South Side Senegalese satisfies stomach

Yassa African Restaurant combines decor, ambiance, and great food

By Isaac Stein

My idea of a perfect Saturday night is sitting on a sidewalk with a bucket of cheap takeout, growling at anyone who comes too close to my food supply. No utensils, and certainly no remorse. Unfortunately, I have learned the hard way that this tried and true survival tactic tends to be unappealing to women, or frankly, to other people in general.

So, this weekend I decided to class it up a notch with a trip to Bronzeville for an experience with Senegalese cuisine at a real sit-down restaurant. Besides, sometimes you just need a fistful of plantains to end a day which would have otherwise been totally mediocre.

At 3501 South King Drive, Yassa African Restaurant is a straight shot on the northbound #4 bus. Upon entering the place, I was immediately impressed by the decor, which includes, but is not limited to, giant wood carvings, canvas-size rugs depicting Senegalese agricultural life, and a quilted world map embossed with Obama’s mug. To complement the furnishings, the maître d’ had Afro-French dance music going at full blast, which was surprisingly easy to bump to. All told, it is a lively atmosphere that draws a mostly full house even at 5:30 p.m., which, while not a guarantor of good food, is always promising.

The menu is largely meat-centric, and filets or kebabs of fish, lamb, beef, and chicken are prominent. The man at the table next to me asked the waiter for the house’s vegetarian options and received a hearty chuckle in response.

For a representative sampling of of Yassa’s offerings, I went with the grilled fish and chicken kebab entrées, with sides of couscous and plantains, and had some lamb thrown in there for good measure. All of this ran a pre-tip $30.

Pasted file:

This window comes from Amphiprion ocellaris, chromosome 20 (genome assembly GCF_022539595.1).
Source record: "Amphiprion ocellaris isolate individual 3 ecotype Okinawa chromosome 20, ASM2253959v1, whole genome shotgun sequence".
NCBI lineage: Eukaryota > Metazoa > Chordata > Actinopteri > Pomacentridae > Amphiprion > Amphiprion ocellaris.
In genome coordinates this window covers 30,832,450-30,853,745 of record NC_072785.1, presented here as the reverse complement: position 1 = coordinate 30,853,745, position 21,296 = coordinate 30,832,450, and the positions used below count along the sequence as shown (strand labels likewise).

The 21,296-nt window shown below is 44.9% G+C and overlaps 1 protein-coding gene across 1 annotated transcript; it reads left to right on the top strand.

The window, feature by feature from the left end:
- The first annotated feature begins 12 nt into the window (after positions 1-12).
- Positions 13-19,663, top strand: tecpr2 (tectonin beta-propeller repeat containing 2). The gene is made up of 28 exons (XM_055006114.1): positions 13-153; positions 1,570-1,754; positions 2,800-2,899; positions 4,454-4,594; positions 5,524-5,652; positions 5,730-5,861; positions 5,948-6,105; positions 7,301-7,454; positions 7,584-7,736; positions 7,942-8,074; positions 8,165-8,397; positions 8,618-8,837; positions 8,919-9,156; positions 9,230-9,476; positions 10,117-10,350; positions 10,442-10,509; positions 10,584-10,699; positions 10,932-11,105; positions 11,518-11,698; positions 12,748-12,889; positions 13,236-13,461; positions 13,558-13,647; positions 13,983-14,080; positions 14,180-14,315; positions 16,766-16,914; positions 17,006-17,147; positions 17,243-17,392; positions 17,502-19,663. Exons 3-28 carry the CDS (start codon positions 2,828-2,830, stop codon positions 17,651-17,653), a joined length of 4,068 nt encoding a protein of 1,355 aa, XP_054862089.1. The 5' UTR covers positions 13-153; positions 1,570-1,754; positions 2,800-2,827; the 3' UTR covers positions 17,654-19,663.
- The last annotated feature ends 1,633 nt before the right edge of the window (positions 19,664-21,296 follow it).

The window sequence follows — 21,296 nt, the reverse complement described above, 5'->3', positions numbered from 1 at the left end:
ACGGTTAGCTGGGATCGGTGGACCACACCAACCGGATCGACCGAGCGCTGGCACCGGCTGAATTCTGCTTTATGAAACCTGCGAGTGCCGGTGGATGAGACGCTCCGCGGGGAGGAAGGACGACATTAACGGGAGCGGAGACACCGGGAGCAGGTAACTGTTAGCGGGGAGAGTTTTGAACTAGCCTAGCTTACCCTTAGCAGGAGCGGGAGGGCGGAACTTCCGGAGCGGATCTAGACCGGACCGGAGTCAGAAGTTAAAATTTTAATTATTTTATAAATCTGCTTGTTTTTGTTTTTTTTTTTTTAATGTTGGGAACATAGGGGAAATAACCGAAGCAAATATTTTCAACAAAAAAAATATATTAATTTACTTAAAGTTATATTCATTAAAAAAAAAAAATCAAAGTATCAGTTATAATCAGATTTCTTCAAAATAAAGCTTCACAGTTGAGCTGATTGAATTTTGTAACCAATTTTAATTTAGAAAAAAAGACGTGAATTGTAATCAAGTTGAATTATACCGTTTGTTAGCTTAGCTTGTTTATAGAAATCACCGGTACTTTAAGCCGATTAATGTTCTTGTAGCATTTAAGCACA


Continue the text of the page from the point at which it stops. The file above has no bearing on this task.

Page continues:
As an aside, small portion sizes at restaurants have always vexed me. When Burger King ran the “I am Man” series of advertisements in the late 2000s, which lampooned sit-down dinner options as insubstantial and effete in comparison to The Whopper, I was put off by the blatant sexism. I did, however, see their argument about most restaurants as failing to deliver a solid stomachful on the dollar.

Yassa, in contrast, does not serve small. The back of the menu, which details the personal immigration stories of the proprietors, Madieye and Awa Gueye, also mentions that the restaurateurs honor their heritage as members of the Wolof tribe of Senegal by “[living] up to their legacy of generosity with the size of the portions they serve.” I would soon learn that they were not fucking around.

When the fish arrived, I was ecstatic as I was presented with a whole de-scaled tilapia, which was about a pound of food by itself. The kebabs and sides were similarly massive; both entrees also blessed with a savory onion-and-olive-based garnish. More importantly, all of the food was excellent, and was only differentiable in quality by degrees of excellence, which ranged from “excellent” to “Godly.” The kebabs were juicy and well-spiced, but the fish was a step up, and I felt compelled to use my knife to scrape off the last bits of seasoning from the skin after all of the real food was gone.

The lamb, which was perfectly fatty and prepared so that it nearly melted in my mouth, was bar none the best I have ever consumed. The plantains, while not the main event of the evening, could not be ignored. Earthy, fried crisp, and served over a pool of slightly spicy sauce without being drowned in it, to characterize it as “solid” would be an understatement.

As good as the food was, I was rather perplexed after waiting for 40 minutes for the waiter to process my debit card after he handed me the check. But just as we all have those spots where we will keep going no matter how many times they give us food poisoning—because they are just that good—I would volunteer to miss a midterm for another shot at Yassa.